Better late than never.
Part one here. Part two here. Part three here.


The two travelers had to be careful to  skirt the storm which had passed through the mountains only hours earlier, for they were going in the same direction it was.

“Well,” Eddie said, looking over her shoulder at the roiling thunderhead, “we’ll just have to be faster than it is, right, Lex?”

“Right, miss.”

The queen directed her loyal steed to the northernmost shore of Promethia, and again, they made good time. Lexington set them down a good ten meters from the high-tide mark, his paranoia of water making him lay his ears back at every wash of the surf. He refused to budge from his safe spot, even when Eddie set out towards the ocean.

“You can get a bit closer, Lex,” she shouted back to him over the roar of the water, but she didn’t try to convince him any further; she had taken off her shoes and pulled the seashell out of her bag, and she continued her progress until she was standing ankle-deep in the shallows. Eddie held up the shell and blew into it as hard as she could, producing a long, clear, low-pitched note which cut over even the booming of the waves.

Eddie stood still, the cool water lapping at her feet and at her rolled-up pant legs. She was waiting, shading her eyes against the glare of the sea as she looked off into the horizon, expecting any moment to see the dark shape of a ship against the sky.
It was, in fact, a few minutes before she saw any such thing, but when she did see it, she returned her calling-shell to her satchel and turned to beckon Lexington. By the time she was facing the ocean again, the ship was already close enough to see the lanky, antlered figure of a bandanna-clad jackalope waving at her from the ship’s rail. Eddie waved back, yelling, “Good to see you, Horatio!”

“Aye,” he called, “and good to see ye, too, Yer Highness. Drop anchor, lads!” This last command was directed at his crew, a dozen or so booted black rats who were scurrying about the ship, tugging ropes and adjusting sails.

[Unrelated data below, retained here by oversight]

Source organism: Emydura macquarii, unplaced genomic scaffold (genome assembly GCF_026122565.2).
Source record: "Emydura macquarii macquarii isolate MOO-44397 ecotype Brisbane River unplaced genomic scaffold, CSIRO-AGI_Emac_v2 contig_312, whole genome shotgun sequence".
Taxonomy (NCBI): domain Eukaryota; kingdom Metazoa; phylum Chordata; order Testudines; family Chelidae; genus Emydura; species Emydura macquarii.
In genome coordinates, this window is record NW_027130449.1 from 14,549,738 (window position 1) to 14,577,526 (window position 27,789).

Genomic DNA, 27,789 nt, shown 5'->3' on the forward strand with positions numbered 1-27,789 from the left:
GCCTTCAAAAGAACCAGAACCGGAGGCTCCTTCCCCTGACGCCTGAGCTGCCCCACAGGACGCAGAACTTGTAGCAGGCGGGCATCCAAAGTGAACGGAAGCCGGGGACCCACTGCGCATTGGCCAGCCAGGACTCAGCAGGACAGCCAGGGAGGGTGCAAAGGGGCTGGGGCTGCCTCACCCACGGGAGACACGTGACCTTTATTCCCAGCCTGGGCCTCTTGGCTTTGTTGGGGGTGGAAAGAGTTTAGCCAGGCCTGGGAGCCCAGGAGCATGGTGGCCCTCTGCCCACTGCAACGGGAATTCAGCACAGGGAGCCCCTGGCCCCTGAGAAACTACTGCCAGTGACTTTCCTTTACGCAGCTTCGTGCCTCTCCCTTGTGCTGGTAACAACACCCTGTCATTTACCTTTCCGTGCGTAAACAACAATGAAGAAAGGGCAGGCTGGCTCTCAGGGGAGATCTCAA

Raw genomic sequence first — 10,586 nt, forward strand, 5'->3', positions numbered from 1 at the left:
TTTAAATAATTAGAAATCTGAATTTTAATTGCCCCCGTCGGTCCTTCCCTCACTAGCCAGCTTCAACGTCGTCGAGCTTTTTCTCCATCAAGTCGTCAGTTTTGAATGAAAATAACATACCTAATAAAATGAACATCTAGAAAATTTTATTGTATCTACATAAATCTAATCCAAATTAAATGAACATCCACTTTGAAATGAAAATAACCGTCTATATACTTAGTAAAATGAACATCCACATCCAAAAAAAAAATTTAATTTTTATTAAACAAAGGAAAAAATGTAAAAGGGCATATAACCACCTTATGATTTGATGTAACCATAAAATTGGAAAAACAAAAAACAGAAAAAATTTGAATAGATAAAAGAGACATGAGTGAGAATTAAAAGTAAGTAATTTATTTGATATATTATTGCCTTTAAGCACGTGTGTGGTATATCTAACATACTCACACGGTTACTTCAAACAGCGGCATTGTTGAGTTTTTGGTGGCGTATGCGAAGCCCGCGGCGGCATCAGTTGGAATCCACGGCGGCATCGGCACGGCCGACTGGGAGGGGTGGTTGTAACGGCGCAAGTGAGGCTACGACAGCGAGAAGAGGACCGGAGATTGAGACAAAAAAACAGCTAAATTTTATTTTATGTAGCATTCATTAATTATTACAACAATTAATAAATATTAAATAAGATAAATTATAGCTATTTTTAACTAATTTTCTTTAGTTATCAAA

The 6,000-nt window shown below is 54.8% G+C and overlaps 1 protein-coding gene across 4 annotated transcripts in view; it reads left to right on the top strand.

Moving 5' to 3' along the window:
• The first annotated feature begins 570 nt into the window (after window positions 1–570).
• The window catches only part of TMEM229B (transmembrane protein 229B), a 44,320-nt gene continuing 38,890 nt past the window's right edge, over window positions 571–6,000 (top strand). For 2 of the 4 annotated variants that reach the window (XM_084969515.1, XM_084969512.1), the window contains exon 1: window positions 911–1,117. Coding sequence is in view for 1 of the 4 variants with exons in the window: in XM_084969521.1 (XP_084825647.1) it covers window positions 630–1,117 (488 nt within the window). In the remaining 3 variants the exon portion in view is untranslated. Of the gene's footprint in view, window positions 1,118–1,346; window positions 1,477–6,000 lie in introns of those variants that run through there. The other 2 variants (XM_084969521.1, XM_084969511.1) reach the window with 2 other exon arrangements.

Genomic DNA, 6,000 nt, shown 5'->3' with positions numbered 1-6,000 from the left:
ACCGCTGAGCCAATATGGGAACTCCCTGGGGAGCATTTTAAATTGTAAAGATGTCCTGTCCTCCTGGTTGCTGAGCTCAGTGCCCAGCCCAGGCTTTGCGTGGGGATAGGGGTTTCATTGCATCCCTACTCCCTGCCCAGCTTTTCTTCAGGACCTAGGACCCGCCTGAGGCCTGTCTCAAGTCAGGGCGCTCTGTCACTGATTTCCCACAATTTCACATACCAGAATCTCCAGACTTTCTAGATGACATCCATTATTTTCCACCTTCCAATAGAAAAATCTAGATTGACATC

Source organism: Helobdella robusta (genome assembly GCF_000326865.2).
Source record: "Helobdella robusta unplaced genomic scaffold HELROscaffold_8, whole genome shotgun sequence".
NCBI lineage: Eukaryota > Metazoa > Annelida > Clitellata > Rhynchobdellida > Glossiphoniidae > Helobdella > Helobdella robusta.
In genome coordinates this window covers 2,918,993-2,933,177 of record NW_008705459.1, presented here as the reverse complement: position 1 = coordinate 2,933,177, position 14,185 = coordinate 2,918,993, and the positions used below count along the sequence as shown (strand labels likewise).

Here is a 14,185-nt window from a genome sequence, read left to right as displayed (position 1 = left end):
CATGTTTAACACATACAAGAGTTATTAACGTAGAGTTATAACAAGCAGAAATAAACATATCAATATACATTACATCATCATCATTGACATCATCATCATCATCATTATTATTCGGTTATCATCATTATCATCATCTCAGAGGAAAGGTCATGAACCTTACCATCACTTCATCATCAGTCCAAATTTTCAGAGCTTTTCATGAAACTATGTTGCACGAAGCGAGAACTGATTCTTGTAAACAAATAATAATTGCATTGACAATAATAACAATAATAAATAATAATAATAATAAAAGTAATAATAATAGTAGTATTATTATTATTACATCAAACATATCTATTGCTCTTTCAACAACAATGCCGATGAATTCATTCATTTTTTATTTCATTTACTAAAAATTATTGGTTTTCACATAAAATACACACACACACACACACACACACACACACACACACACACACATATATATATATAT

Eddie ran back to where Lexington stood planted in the sand. “Listen, Lex, Horatio’s going to be our ride to that volcano of Pripyani that Caruso told us about. You can just fly yourself over and land on the deck, alright?”

The dragon backed away, giving Eddie a baleful stare. “I’ll get wet.”

“No, you won’t.” Eddie tugged at his shoulder. “Come on, you chicken. Please?”

Lexington blew out through his nostrils, averting his eyes. “Fine.”

Eddie heard the rattle of his paper wings overhead as she raced back to the ocean, where Horatio was waiting for her in a longboat oared by two of his rats. The jackalope embraced Eddie warmly as she climbed into the boat.

“Eddie, m’lass, it’s been too long. To what do I owe the pleasure of ferryin’ ye this fine day?”

“I’m questing, Horatio,” Eddie replied, laughing. “Questing for one of the greatest treasures of the world.”

“Treasure?” The jackalope’s long ears pricked up at the world, and he rubbed his paws together. “What kind o’ treasure? Fine silks and spices from the East? Precious metals? Rich wines?”

“A trading card,” Eddie told him. “A rare one.”

Horatio shook his head at her disgustedly. “Well, I do hope ye don’t go gettin’ yerself killed over a … tradin’ card. I thought ye had a wiser head on yer shoulders, m’gal.”

“Hey, well, this particular trading card is probably worth about a hundred cargoes of your fine silks and what all.”

“E’en so.”

They were brought up alongside the ship, and climbed up a rope ladder onto the main deck, where Lexington was already waiting for them. The dragon was huddled at the very center of the deck, his head turning back and forth rapidly, as if expecting the water to sneak up behind him and ambush him.